The role of phosphodiesterase (PDE) isoforms in regulation of transepithelial Cl secretion was investigated using cultured monolayers of T84 cells grown on membrane filters. Identification of the major PDE isoforms present in these cells was determined using ion exchange chromatography in combination with biochemical assays for cGMP and cAMP hydrolysis. The most abundant PDE isoform in these cells was PDE4 accounting for 70-80% of the total cAMP hydrolysis within the cytosolic and membrane fractions from these cells. The PDE3 isoform was also identified in both cytosolic and membrane fractions accounting for 20% of the total cAMP hydrolysis in the cytosolic fraction and 15-30% of the total cAMP hydrolysis observed in the membrane fraction. A large portion of the total cGMP hydrolysis detected in cytosolic and membrane fractions of T84 cells was mediated by PDE5 (50-75%). Treatment of confluent monolayers of T84 cells with various PDE inhibitors produced significant increases in short-circuit current (Isc). The PDE3-selective inhibitors terqinsin, milrinone and cilostamide produced increases in Isc with EC50 values of 0.6 nM, 8.0 nM and 0.5 μM respectively. These values were in close agreement with the IC50 values for cAMP hydrolysis. The effects of the PDE1-(8-MM-IBMX) and PDE4-(RP-73401) selective inhibitors on Isc were significantly less potent than PDE3 inhibitors with EC50 values of > 7 μM and > 50 μM respectively. However, the effects of 8-MM-IBMX and terqinsin on Cl secretion were additive, suggesting that inhibition of PDE1 also increases Cl secretion. The effect of PDE inhibitors on Isc were significantly blocked by apical treatment with glibenclamide (an inhibitor of the CFTR Cl channel) and by basolateral bumetanide, an inhibitor of Na-K-2Cl cotransport activity. These results indicate that inhibition of PDE activity in T84 cells stimulates transepithelial Cl secretion and that PDE1 and PDE3 are involved in regulating the rate of secretion.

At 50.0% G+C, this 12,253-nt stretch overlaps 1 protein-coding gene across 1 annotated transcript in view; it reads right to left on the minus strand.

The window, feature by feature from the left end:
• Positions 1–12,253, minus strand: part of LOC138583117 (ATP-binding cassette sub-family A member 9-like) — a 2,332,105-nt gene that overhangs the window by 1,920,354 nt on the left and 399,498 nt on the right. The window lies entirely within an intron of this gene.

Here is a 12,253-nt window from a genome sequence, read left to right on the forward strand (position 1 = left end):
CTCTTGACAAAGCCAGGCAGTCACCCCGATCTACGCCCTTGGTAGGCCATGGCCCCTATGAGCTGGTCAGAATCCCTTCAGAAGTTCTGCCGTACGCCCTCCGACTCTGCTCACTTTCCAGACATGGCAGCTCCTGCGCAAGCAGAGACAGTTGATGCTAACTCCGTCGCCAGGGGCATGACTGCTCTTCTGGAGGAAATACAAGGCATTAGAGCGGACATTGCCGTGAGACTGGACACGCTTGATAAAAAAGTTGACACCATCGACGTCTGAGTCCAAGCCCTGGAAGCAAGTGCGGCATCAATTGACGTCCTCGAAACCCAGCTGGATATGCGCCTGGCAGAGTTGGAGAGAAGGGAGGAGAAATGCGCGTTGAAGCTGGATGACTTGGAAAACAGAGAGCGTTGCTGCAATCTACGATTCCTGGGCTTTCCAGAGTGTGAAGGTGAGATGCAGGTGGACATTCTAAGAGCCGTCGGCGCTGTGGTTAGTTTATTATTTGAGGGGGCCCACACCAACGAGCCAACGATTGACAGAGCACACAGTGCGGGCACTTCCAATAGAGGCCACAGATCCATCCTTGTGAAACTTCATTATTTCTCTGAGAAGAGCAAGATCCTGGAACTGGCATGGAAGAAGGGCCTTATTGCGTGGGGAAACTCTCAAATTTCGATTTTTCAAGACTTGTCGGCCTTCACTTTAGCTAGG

- Na-K-2Cl cotransport
- T cells